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U.S. Leads Boycott Of 'Unbalanced' UN Justice Meeting

  • RFE/RL

UN General Assembly President and former Serbian Foreign Minister Vuk Jeremic opens a session at UN headquarters on the work of international war crime tribunals on April 10.

UN General Assembly President and former Serbian Foreign Minister Vuk Jeremic opens a session at UN headquarters on the work of international war crime tribunals on April 10.

The United States has led a boycott of a UN General Assembly meeting on international justice.

The April 10 meeting and panel discussion were set up by former Serbian Foreign Minister Vuk Jeremic, who is serving as president of the 193-nation assembly.

European and other Western countries have said that the session on international justice was a thinly veiled attack on the International Criminal Tribunal for the former Yugoslavia (ICTY), which Serbia has criticized.

Erin Pelton, spokeswoman for the U.S. mission to the United Nations, said, "The United States strongly disagrees with the decision of the president of the General Assembly to hold an unbalanced, inflammatory thematic debate today on the role of international criminal justice in reconciliation and will not participate."

Jordan and Canada joined the United States in boycotting the debate, while EU countries only sent low-ranking diplomats or officials to the gathering.

Since it was set up in 1993, the ICTY has indicted 161 people for crimes committed during the wars that accompanied the breakup of the Yugoslav federation. Fifteen of them have been acquitted. Several dozen suspects remain on trial.

Serbian President Tomislav Nikolic, however, told the meeting that there was a near-systematic "lynch-mobbing" of Serbian defendants at the international court, and accused it of bias.

"International justice is very much needed today, but it has to be legal and legitimate. International justice can be implemented only by a permanent International Court of Justice," Nikolic said.

"Proof of that is the absence of the president and members of the Hague tribunal [today]. If they don't respect the oldest rule of 'audiatur et altera pars,' or 'let's hear the other side,' how can we expect any law or justice from them?"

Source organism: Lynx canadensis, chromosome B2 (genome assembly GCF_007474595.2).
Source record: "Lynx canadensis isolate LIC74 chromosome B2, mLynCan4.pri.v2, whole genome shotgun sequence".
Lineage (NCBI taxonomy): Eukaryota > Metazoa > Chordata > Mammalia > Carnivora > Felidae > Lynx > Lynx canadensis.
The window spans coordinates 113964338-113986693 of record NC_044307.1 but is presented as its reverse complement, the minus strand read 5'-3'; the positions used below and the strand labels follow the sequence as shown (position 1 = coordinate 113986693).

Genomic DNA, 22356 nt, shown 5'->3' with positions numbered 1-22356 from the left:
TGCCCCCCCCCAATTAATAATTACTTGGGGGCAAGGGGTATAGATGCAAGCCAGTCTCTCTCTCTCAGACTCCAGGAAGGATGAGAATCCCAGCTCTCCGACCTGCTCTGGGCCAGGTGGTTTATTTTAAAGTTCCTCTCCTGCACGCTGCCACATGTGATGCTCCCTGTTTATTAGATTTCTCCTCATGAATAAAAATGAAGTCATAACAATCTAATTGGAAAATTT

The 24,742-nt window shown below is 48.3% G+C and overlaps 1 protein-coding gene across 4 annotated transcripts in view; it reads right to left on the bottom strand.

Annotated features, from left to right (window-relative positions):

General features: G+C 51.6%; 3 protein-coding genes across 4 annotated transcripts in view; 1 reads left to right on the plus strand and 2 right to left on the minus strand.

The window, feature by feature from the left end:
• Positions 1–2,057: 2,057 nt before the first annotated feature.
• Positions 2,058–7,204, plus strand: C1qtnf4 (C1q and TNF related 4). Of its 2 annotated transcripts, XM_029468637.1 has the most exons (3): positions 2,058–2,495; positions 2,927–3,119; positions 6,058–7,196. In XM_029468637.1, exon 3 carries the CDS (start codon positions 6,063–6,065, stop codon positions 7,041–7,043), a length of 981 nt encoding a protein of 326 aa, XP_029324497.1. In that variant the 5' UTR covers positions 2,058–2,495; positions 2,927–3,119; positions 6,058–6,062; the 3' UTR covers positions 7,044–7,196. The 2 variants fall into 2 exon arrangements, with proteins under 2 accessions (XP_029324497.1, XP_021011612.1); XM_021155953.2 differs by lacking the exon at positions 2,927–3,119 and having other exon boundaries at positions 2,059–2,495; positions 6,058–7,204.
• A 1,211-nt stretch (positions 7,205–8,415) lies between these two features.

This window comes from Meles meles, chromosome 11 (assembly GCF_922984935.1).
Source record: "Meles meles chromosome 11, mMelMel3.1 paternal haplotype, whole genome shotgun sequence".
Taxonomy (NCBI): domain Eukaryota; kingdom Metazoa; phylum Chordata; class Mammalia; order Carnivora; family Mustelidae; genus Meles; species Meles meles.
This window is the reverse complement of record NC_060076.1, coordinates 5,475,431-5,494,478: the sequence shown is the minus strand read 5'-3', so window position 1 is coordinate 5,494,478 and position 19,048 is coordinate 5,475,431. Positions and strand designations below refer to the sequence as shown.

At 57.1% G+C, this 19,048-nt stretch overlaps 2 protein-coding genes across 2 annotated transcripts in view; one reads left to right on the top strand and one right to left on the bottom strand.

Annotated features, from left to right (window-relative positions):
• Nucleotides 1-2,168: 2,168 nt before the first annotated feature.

Croatian Generals

Serbia and its ally Russia have sharply criticized the tribunal over recent decisions to free Croatian Generals Ante Gotovina and Mladen Markac and a Kosovo Albanian former guerilla commander.

"It is surprising how easily -- by three votes against two -- [the Hague tribunal] overturned the unanimous, extensive verdicts by the court of first instance for Gotovina and Markac for mass murder, repression, and the deportation of the Serbian population, a verdict that was based on the results of several years of investigation," Vitaly Churkin, Russia's ambassador to the UN, told the April 10 meeting.

However, Croatian Ambassador to the UN Ranko Vilovic said that the court's decisions must be respected regardless of personal feelings.

"Although my country was not always necessarily pleased with [the ICTY's] procedures, rulings, or decisions, it has at all times cooperated with the ICTY to the best of its abilities, respected its decisions, and never challenged them outside the established procedure," Vilovic said.

"This is exactly what we expect from everybody else, particularly from the countries with which the tribunal is directly involved."

UN diplomats said that Jeremic refused to let the Mothers of Srebrenica group, representing families of the 8,000 Bosnian Muslim men and boys killed in the 1995 massacre, take part.

Some diplomats have privately accused Jeremic of using the General Assembly to promote his own career and his home country.

With reporting by AP, AFP, and Reuters